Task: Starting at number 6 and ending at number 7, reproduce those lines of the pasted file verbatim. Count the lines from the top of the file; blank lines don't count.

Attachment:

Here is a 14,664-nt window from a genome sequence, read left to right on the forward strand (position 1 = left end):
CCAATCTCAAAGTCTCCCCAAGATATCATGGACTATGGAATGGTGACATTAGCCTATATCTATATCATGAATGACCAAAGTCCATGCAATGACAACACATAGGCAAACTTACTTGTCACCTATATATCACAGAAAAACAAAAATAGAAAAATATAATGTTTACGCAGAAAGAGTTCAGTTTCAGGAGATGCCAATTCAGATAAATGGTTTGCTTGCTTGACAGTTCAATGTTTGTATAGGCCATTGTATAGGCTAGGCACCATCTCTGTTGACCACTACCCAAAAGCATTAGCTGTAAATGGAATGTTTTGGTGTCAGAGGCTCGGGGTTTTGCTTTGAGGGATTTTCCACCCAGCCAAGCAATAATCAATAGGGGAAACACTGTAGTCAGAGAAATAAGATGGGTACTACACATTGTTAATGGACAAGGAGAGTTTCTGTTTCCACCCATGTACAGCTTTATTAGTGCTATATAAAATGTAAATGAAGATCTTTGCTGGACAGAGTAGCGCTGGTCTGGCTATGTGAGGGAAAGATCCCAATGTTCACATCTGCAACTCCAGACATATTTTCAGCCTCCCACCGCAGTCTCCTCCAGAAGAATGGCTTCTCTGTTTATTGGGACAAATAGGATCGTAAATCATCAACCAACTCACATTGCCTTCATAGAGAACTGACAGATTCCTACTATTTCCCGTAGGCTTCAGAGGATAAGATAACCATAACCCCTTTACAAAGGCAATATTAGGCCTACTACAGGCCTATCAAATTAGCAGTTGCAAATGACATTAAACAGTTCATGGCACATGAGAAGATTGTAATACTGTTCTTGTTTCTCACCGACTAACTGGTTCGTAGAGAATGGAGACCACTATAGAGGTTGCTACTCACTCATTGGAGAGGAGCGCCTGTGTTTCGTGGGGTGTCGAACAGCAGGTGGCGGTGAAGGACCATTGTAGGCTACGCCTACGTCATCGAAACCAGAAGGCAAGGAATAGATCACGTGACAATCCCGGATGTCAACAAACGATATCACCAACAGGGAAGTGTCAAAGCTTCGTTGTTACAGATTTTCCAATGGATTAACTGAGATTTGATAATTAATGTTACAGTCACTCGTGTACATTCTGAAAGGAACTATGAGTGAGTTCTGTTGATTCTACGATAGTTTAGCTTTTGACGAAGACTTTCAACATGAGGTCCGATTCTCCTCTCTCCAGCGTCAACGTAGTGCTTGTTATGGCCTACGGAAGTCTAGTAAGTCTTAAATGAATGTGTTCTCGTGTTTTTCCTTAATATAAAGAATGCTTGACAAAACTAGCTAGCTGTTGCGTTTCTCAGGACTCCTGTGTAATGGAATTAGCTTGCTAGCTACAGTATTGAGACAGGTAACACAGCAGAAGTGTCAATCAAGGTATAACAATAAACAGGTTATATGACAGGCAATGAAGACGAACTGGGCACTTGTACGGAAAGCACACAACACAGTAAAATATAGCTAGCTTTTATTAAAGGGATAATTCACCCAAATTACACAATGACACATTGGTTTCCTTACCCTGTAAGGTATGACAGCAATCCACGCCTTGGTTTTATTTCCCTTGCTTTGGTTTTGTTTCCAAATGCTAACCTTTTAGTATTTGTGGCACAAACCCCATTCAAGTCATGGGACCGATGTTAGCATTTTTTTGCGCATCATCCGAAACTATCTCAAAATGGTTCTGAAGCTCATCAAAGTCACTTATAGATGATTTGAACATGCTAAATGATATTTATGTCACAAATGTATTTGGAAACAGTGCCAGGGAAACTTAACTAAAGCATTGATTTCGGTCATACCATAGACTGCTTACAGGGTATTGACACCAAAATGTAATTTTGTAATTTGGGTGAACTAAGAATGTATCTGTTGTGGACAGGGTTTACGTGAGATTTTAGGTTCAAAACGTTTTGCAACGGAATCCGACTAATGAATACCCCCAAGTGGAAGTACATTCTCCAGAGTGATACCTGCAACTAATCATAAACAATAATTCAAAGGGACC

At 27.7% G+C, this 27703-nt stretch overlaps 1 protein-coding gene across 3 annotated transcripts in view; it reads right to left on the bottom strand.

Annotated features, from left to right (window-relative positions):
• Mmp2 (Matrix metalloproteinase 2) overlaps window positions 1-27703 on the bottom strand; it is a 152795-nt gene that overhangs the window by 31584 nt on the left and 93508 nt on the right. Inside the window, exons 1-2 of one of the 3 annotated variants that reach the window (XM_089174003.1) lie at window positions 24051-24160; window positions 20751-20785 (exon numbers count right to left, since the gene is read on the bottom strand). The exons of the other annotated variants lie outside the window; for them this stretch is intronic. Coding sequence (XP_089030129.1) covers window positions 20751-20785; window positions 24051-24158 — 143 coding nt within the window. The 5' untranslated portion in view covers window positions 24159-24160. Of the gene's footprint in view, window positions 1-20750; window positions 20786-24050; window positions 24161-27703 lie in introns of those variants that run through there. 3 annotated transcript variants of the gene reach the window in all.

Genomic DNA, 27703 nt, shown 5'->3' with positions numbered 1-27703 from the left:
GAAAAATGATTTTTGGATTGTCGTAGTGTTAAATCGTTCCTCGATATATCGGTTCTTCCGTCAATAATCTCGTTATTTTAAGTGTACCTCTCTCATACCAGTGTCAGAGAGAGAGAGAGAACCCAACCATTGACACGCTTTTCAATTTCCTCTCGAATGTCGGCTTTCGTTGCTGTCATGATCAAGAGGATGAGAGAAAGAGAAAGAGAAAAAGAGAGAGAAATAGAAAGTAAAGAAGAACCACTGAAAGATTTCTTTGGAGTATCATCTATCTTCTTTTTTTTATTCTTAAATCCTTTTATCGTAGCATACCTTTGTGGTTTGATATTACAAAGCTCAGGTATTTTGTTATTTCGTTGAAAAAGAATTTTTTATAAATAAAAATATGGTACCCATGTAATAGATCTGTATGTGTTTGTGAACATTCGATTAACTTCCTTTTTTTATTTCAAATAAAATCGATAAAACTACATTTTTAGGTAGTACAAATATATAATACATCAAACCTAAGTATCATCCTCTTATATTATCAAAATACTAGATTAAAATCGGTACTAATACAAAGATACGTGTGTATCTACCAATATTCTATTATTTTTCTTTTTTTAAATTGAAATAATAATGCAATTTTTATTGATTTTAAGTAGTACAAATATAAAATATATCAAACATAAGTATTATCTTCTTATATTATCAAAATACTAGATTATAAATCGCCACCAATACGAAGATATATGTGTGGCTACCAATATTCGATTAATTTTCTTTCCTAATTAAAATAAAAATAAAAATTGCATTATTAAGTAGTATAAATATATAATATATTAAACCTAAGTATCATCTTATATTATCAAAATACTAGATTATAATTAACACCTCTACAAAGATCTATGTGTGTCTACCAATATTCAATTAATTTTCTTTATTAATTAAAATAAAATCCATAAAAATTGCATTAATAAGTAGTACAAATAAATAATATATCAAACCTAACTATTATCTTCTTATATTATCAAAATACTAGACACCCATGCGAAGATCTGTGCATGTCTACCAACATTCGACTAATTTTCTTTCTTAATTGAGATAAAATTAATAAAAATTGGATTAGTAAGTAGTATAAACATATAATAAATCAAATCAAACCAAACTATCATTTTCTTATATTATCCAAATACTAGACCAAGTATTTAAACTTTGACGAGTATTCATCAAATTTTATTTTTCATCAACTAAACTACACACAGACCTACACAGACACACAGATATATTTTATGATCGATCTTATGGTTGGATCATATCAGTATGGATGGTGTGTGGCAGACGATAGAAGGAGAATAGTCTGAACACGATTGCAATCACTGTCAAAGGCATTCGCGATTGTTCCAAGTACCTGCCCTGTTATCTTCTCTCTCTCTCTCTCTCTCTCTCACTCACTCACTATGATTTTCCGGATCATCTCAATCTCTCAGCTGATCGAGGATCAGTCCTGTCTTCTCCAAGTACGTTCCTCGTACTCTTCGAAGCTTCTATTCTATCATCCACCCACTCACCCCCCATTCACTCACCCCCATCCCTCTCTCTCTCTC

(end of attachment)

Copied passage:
Genomic DNA, 27703 nt, shown 5'->3' with positions numbered 1-27703 from the left:
GAAAAATGATTTTTGGATTGTCGTAGTGTTAAATCGTTCCTCGATATATCGGTTCTTCCGTCAATAATCTCGTTATTTTAAGTGTACCTCTCTCATACCAGTGTCAGAGAGAGAGAGAGAACCCAACCATTGACACGCTTTTCAATTTCCTCTCGAATGTCGGCTTTCGTTGCTGTCATGATCAAGAGGATGAGAGAAAGAGAAAGAGAAAAAGAGAGAGAAATAGAAAGTAAAGAAGAACCACTGAAAGATTTCTTTGGAGTATCATCTATCTTCTTTTTTTTATTCTTAAATCCTTTTATCGTAGCATACCTTTGTGGTTTGATATTACAAAGCTCAGGTATTTTGTTATTTCGTTGAAAAAGAATTTTTTATAAATAAAAATATGGTACCCATGTAATAGATCTGTATGTGTTTGTGAACATTCGATTAACTTCCTTTTTTTATTTCAAATAAAATCGATAAAACTACATTTTTAGGTAGTACAAATATATAATACATCAAACCTAAGTATCATCCTCTTATATTATCAAAATACTAGATTAAAATCGGTACTAATACAAAGATACGTGTGTATCTACCAATATTCTATTATTTTTCTTTTTTTAAATTGAAATAATAATGCAATTTTTATTGATTTTAAGTAGTACAAATATAAAATATATCAAACATAAGTATTATCTTCTTATATTATCAAAATACTAGATTATAAATCGCCACCAATACGAAGATATATGTGTGGCTACCAATATTCGATTAATTTTCTTTCCTAATTAAAATAAAAATAAAAATTGCATTATTAAGTAGTATAAATATATAATATATTAAACCTAAGTATCATCTTATATTATCAAAATACTAGATTATAATTAACACCTCTACAAAGATCTATGTGTGTCTACCAATATTCAATTAATTTTCTTTATTAATTAAAATAAAATCCATAAAAATTGCATTAATAAGTAGTACAAATAAATAATATATCAAACCTAACTATTATCTTCTTATATTATCAAAATACTAGACACCCATGCGAAGATCTGTGCATGTCTACCAACATTCGACTAATTTTCTTTCTTAATTGAGATAAAATTAATAAAAATTGGATTAGTAAGTAGTATAAACATATAATAAATCAAATCAAACCAAACTATCATTTTCTTATATTATCCAAATACTAGACCAAGTATTTAAACTTTGACGAGTATTCATCAAATTTTATTTTTCATCAACTAAACTACACACAGACCTACACAGACACACAGATATATTTTATGATCGATCTTATGGTTGGATCATATCAGTATGGATGGTGTGTGGCAGACGATAGAAGGAGAATAGTCTGAACACGATTGCAATCACTGTCAAAGGCATTCGCGATTGTTCCAAGTACCTGCCCTGTTATCTTCTCTCTCTCTCTCTCTCTCTCTCACTCACTCACTATGATTTTCCGGATCATCTCAATCTCTCAGCTGATCGAGGATCAGTCCTGTCTTCTCCAAGTACGTTCCTCGTACTCTTCGAAGCTTCTATTCTATCATCCACCCACTCACCCCCCATTCACTCACCCCCATCCCTCTCTCTCTCTC